PORT OF SPAIN, Trinidad – The hemispheric summit that leaders feared would implode over Washington’s chilly relations with Cuba and Venezuela was declared a success Sunday, with Prime Minister Stephen Harper and other key players tipping their hats to American President Barack Obama.
Leaders emerged from a retreat at the Summit of the Americas on Sunday unable to sign a wordy final declaration because of reservations by Venezuela and others who wanted stronger language on Cuba and the world financial crisis.
Still, they reached a consensus on adopting a shorter final statement, and more importantly nobody left slamming the door as happened at the last summit in 2005.
There were no confrontations between the Americans and some of their rivals. Instead, there were handshakes and Obama’s photo-friendly smile. Venezuela’s Hugo Chavez said he’d like to send an ambassador back to Washington.
The chemistry was key, as host Prime Minister Patrick Manning noted.
“We all came here I think believing that we would have quite a battle among the radically different perspectives that exist on certain subjects…that did not materialize, in fact we saw the opposite,” Harper said a closing news conference. “We saw the replacement of confrontation by dialogue, a very good dialogue.”
Harper joined several others in saluting Obama for his landmark speech Friday evening, in which he brought a message of partnership with the hemisphere based on mutual respect and dignity. Obama also acknowledged certain failures in American foreign policy, including its enforcement based drug policy.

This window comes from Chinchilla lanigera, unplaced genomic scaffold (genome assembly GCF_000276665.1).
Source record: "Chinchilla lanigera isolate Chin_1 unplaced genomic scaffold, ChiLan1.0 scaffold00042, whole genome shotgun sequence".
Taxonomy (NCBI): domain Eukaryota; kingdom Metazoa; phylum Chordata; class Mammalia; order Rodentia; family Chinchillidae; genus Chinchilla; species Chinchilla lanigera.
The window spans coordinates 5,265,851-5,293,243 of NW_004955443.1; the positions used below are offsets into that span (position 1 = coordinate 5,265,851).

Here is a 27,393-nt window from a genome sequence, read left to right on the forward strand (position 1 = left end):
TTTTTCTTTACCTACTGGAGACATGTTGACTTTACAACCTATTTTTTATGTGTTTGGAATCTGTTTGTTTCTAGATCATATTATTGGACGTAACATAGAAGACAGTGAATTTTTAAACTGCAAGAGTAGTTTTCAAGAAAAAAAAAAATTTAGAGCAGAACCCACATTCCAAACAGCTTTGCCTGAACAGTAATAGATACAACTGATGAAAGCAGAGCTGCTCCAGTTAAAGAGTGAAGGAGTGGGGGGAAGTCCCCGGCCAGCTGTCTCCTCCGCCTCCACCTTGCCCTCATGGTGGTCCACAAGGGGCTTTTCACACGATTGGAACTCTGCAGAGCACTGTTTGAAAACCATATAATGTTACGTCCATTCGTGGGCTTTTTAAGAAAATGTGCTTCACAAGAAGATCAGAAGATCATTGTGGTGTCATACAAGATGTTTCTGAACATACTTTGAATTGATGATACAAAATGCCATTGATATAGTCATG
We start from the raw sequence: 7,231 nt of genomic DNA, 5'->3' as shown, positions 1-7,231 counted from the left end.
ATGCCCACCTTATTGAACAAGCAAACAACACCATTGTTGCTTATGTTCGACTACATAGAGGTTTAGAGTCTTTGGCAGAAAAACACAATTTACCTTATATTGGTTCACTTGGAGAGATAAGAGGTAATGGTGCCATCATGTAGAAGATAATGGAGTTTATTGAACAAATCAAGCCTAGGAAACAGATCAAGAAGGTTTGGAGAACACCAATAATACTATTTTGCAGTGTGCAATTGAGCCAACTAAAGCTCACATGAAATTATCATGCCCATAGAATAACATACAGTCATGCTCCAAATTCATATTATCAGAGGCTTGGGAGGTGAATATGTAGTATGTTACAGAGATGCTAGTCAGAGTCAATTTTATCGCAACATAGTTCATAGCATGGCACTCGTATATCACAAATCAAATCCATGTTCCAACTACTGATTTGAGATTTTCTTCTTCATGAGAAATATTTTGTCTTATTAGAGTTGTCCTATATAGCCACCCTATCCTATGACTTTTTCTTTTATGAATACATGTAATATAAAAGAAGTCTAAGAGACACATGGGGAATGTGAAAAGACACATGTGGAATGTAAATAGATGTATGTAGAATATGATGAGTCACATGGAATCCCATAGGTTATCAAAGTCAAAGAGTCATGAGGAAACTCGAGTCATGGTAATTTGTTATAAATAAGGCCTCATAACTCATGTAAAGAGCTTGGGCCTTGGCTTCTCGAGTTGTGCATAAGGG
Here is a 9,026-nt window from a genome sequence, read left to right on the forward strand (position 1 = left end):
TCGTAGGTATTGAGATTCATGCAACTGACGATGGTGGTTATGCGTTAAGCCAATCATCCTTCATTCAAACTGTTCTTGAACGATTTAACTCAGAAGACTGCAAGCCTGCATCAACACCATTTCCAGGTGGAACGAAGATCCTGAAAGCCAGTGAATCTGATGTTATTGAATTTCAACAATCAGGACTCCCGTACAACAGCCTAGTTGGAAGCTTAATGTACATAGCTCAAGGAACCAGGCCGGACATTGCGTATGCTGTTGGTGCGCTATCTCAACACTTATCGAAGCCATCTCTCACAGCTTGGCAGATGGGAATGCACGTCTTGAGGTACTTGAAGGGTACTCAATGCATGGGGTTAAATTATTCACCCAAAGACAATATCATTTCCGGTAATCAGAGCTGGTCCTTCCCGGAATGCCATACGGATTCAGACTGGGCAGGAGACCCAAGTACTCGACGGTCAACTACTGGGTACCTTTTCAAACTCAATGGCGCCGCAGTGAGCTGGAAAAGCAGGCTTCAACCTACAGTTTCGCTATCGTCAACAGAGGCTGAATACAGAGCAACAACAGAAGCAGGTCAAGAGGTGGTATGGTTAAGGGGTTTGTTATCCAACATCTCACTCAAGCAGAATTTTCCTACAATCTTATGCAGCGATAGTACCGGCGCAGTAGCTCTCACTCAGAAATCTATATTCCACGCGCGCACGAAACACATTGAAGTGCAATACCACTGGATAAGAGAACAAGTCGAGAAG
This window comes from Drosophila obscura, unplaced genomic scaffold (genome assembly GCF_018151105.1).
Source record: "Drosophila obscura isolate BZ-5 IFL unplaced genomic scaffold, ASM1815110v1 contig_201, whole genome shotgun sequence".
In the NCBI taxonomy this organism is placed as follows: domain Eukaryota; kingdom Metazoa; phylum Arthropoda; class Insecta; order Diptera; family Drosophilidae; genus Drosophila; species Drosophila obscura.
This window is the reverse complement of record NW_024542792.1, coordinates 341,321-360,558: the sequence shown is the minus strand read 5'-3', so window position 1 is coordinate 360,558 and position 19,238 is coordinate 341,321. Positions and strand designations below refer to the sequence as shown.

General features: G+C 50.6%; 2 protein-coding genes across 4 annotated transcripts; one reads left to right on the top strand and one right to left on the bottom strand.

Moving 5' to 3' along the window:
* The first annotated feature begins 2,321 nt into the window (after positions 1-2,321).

Obama repeated his call for a new American policy in the hemisphere at a news conference Sunday. He noted how many countries are supportive of Cuba precisely because of its humanitarian efforts – it sends thousands of doctors to developing countries.
“That’s why it’s so important that in our interactions, not just here in the hemisphere but around the world, that we recognize that our military power is just one arm of our power, and we have to use our diplomatic and development aid in more intelligent ways so people can see more concrete improvements in the lives of their peoples as a consequence of U.S. foreign policy,” Obama told reporters.
He said there had been promising signs in relations between his country and Cuba and Venezuela, but that the real test would come from the actions that followed after the summit.
The issue of Cuba’s inclusion in the inter-American family and future summits was pushed off to the general assembly later this spring of the Organization of American States (OAS). The prime minister did not comment on how Canada would vote at the meeting.
Harper took an alternate tack at the summit, waving the banner of free trade as often as possible.
One of his final acts of the summit was to sweeten the pot for countries Canada is negotiating with, earmarking an extra $18 million in aid over five years to help them “maximize the benefits of increased trade and investment.”
His call for open markets found some allies.
The president of Dominican Republic said he was keen to advance negotiations with Canada for a free trade deal.
“We see trade as part of development, it’s not just trade per se – it’s trade related to development,” Leonel Fernandez told a group of Canadian reporters.